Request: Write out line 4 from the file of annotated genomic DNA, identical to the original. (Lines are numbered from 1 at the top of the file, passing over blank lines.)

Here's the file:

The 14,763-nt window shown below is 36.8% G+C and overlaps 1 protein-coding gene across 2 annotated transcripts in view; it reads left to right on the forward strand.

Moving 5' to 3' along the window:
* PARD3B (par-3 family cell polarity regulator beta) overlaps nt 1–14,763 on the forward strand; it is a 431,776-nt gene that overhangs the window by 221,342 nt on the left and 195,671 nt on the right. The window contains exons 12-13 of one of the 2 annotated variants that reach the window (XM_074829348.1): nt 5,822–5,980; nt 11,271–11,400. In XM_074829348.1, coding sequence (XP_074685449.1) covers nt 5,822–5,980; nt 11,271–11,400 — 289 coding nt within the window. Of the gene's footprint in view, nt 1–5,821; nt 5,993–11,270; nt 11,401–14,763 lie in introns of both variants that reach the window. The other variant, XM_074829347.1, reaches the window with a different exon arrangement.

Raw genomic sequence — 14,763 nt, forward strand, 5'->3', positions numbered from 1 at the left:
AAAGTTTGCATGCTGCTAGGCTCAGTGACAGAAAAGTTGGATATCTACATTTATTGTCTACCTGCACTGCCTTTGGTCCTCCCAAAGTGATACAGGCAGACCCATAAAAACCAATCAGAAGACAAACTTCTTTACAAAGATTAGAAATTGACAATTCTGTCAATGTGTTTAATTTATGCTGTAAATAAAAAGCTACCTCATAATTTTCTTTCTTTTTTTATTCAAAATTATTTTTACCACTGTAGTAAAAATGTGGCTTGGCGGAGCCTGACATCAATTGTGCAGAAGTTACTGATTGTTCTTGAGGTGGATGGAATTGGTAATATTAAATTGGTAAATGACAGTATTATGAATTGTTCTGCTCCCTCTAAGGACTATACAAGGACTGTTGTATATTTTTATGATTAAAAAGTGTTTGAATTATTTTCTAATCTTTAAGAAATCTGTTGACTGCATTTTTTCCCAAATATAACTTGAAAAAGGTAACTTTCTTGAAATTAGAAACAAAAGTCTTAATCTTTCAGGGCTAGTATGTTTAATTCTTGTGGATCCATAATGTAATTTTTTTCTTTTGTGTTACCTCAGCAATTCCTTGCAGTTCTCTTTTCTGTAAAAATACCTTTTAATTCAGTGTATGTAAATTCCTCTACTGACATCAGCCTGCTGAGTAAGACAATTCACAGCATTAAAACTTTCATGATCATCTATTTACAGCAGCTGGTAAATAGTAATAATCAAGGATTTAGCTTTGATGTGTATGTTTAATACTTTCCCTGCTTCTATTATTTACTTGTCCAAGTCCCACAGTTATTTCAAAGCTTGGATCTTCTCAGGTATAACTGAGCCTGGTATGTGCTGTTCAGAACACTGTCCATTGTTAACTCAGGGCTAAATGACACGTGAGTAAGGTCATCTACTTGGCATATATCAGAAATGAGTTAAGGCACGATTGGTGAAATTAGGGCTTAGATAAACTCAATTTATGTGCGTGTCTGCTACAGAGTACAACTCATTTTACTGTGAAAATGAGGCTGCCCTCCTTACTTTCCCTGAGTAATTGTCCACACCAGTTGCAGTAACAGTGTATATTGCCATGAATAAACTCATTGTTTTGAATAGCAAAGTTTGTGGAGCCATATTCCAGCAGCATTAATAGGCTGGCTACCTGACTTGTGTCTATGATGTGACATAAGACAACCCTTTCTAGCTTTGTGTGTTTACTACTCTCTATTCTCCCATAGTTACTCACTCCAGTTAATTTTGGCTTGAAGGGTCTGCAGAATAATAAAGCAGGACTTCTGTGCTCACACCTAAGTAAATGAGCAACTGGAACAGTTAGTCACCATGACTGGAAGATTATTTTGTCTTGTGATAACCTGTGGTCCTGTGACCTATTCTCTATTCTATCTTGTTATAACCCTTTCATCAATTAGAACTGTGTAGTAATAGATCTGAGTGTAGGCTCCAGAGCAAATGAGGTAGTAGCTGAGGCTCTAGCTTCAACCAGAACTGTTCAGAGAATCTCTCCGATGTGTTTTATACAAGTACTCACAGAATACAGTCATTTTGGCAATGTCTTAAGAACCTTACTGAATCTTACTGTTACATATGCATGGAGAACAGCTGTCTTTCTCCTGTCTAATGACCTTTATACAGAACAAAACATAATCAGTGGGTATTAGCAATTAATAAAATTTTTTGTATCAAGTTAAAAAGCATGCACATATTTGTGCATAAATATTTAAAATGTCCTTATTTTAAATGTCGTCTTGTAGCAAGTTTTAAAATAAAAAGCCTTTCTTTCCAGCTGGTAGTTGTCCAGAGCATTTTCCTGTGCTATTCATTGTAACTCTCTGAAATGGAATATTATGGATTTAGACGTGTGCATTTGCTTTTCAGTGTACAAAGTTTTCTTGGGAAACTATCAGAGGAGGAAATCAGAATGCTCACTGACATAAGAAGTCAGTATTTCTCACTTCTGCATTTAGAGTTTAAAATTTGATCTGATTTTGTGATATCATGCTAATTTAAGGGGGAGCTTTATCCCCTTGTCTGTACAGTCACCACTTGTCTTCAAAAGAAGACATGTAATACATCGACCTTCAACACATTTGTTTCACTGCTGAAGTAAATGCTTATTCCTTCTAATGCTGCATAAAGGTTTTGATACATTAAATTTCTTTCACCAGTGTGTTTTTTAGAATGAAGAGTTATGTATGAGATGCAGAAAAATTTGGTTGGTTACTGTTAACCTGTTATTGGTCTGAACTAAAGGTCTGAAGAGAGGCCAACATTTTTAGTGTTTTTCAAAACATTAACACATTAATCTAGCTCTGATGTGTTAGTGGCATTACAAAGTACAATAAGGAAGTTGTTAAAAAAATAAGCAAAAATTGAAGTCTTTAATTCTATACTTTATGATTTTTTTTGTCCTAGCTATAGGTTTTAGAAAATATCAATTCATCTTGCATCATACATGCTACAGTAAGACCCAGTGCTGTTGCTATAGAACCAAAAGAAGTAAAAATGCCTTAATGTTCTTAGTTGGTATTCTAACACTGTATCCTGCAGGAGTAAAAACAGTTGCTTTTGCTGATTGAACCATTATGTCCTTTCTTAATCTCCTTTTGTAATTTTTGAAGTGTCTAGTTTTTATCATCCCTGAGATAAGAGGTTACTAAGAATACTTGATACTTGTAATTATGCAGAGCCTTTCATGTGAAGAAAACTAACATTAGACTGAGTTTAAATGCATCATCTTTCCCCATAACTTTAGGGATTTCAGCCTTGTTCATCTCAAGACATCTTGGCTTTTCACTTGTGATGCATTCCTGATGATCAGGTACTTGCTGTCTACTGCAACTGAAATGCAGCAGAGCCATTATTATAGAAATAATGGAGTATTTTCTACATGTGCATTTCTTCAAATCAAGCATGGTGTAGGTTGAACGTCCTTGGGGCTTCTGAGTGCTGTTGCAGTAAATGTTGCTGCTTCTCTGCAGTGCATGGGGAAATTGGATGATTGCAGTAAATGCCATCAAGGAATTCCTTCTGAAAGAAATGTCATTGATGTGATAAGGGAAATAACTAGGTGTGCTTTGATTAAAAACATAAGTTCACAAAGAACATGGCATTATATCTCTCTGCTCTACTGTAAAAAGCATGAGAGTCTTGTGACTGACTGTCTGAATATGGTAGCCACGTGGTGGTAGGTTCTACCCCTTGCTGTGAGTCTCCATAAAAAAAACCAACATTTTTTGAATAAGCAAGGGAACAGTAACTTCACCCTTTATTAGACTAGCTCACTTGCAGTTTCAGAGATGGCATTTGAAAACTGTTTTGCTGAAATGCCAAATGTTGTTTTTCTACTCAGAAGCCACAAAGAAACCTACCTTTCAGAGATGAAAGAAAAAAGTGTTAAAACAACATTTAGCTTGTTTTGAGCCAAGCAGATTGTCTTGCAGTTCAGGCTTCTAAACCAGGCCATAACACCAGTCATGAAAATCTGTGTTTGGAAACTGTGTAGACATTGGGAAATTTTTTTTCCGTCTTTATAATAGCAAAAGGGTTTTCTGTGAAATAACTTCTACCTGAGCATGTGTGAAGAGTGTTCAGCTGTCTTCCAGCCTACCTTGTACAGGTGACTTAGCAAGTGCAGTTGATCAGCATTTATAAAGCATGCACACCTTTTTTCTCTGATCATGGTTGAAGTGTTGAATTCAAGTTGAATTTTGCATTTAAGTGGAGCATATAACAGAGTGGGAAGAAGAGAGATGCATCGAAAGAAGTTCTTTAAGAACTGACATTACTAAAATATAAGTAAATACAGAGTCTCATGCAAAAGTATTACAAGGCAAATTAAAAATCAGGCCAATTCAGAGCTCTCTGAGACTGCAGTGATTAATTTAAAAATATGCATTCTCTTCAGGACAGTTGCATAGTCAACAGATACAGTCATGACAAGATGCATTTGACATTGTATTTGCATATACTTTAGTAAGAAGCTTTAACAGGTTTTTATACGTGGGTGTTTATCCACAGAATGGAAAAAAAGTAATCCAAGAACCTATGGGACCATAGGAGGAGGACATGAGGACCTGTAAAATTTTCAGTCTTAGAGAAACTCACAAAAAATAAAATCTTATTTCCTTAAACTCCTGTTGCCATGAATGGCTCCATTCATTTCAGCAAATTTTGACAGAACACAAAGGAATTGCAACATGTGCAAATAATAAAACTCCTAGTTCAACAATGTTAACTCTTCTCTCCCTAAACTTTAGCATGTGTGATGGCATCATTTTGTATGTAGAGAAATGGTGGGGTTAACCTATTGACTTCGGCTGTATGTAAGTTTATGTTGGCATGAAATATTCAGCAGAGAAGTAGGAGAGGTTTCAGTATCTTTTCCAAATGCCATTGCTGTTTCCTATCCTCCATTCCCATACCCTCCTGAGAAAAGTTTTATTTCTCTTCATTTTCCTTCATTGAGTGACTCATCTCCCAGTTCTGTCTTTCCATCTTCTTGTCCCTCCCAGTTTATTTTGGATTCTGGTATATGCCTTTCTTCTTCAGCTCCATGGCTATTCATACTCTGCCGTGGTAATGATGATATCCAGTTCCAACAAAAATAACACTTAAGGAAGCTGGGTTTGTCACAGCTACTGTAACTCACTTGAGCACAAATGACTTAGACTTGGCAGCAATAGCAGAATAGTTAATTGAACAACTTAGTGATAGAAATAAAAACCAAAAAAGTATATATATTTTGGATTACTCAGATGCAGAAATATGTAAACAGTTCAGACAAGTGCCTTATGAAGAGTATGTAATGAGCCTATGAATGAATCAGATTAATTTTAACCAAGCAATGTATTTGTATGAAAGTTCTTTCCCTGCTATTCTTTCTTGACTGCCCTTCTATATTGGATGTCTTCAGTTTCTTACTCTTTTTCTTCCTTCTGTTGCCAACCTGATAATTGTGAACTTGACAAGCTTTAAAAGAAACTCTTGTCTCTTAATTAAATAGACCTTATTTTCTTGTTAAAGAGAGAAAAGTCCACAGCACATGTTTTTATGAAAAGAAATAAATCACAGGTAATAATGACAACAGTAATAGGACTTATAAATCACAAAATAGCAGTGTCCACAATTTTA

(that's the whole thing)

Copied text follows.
Raw genomic sequence — 14,763 nt, forward strand, 5'->3', positions numbered from 1 at the left: